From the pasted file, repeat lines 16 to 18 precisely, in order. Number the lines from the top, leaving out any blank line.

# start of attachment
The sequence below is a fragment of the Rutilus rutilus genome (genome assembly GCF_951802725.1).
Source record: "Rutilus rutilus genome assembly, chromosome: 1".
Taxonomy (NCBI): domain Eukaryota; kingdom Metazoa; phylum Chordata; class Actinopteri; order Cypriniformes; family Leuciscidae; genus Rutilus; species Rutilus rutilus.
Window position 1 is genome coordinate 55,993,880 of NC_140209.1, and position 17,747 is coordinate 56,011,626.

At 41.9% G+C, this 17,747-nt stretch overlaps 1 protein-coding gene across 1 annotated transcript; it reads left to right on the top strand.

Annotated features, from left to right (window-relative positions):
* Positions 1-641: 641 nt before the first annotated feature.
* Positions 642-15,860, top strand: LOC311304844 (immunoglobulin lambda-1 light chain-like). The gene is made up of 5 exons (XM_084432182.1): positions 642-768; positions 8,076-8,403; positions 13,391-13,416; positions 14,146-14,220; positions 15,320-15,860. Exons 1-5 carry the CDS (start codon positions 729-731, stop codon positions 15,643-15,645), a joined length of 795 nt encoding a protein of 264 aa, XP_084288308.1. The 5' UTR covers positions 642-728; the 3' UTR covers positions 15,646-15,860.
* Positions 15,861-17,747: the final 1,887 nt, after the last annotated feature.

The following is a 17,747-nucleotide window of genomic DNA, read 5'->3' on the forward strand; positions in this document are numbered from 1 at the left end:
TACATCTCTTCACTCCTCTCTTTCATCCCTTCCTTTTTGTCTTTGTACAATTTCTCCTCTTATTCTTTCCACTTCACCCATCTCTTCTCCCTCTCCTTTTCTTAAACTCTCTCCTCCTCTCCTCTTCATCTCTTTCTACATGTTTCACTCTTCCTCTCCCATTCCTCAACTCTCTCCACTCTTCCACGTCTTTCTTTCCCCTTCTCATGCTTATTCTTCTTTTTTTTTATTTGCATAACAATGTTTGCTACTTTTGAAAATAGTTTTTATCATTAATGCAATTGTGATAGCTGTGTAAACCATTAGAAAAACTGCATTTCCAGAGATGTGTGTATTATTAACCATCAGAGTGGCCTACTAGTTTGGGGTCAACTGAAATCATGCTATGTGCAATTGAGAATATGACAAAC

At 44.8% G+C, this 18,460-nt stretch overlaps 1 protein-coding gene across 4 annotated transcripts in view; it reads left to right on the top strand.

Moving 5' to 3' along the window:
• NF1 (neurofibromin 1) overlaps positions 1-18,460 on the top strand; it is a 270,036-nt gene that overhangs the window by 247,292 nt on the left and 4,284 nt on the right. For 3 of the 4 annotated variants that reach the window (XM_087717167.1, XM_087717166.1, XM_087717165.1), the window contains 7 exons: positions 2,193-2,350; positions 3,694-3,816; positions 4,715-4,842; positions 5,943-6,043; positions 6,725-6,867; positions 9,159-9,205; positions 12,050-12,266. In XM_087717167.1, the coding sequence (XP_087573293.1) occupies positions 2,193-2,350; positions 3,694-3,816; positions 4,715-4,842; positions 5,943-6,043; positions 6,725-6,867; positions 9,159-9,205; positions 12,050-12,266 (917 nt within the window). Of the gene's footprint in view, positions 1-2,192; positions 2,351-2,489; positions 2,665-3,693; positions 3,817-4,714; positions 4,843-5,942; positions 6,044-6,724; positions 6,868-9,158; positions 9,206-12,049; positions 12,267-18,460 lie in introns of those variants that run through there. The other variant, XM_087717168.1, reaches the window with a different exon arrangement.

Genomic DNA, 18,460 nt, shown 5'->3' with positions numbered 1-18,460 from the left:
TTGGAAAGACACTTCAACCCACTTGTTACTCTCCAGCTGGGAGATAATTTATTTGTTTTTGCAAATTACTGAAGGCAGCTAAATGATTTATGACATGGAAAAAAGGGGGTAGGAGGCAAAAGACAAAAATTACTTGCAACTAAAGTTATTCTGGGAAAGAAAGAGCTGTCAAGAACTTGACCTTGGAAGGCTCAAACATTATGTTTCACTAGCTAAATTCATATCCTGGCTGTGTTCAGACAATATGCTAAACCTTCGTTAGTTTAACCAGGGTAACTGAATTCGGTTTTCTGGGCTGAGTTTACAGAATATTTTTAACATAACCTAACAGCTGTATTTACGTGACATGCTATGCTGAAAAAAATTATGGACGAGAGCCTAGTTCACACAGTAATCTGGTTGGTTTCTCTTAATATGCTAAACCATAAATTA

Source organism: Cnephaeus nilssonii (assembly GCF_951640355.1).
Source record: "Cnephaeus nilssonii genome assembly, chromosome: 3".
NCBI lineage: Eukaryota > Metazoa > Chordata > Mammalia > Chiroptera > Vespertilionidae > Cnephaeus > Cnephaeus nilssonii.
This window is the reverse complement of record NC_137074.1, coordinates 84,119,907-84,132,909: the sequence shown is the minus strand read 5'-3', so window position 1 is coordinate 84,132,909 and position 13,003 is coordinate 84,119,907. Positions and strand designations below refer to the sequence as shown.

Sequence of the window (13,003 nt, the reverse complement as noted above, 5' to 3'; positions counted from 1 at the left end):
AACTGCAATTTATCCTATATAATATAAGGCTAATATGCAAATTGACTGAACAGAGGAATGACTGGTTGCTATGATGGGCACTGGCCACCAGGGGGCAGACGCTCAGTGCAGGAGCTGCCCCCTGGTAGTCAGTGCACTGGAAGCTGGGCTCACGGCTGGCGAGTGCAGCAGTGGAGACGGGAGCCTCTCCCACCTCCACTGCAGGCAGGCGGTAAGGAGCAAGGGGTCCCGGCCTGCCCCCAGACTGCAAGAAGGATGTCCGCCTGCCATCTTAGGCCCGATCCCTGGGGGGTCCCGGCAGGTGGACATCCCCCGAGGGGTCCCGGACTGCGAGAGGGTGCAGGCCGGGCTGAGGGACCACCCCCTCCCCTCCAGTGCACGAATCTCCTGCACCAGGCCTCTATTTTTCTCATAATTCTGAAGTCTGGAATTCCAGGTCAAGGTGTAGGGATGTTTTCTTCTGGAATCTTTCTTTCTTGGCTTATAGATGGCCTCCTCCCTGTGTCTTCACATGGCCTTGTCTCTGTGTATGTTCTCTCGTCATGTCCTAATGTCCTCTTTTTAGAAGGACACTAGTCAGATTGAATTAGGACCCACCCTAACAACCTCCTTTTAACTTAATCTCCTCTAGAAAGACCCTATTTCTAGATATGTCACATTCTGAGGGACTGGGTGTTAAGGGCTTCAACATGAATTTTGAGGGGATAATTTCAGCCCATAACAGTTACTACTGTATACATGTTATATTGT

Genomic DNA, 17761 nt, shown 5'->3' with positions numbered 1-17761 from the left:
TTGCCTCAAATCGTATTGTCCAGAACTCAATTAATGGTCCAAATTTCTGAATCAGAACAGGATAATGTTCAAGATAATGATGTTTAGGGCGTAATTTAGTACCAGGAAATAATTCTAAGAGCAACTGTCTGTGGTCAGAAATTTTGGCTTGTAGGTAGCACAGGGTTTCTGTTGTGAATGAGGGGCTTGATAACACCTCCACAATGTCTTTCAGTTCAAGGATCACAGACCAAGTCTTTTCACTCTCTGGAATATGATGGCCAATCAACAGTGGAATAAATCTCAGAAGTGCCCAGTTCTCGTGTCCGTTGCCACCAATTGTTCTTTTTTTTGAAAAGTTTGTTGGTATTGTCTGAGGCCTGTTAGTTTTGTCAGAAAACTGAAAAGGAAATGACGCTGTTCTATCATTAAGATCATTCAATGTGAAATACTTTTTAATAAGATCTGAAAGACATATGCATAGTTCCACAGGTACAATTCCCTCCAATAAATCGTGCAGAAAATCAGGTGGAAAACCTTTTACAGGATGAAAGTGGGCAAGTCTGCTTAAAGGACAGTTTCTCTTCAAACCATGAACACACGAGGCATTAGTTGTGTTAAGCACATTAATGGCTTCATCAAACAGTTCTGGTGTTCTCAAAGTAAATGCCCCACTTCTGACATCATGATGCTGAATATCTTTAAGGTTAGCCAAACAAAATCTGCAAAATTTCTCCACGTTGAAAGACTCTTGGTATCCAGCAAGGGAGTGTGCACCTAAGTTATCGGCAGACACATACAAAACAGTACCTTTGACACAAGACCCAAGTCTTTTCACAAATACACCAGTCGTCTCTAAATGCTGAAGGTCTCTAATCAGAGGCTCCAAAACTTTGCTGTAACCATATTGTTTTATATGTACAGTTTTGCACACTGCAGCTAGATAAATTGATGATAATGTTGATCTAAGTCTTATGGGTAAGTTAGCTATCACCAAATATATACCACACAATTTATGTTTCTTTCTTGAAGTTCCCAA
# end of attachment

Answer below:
TTGGAAAGACACTTCAACCCACTTGTTACTCTCCAGCTGGGAGATAATTTATTTGTTTTTGCAAATTACTGAAGGCAGCTAAATGATTTATGACATGGAAAAAAGGGGGTAGGAGGCAAAAGACAAAAATTACTTGCAACTAAAGTTATTCTGGGAAAGAAAGAGCTGTCAAGAACTTGACCTTGGAAGGCTCAAACATTATGTTTCACTAGCTAAATTCATATCCTGGCTGTGTTCAGACAATATGCTAAACCTTCGTTAGTTTAACCAGGGTAACTGAATTCGGTTTTCTGGGCTGAGTTTACAGAATATTTTTAACATAACCTAACAGCTGTATTTACGTGACATGCTATGCTGAAAAAAATTATGGACGAGAGCCTAGTTCACACAGTAATCTGGTTGGTTTCTCTTAATATGCTAAACCATAAATTA

Source organism: Cnephaeus nilssonii (assembly GCF_951640355.1).
Source record: "Cnephaeus nilssonii genome assembly, chromosome: 3".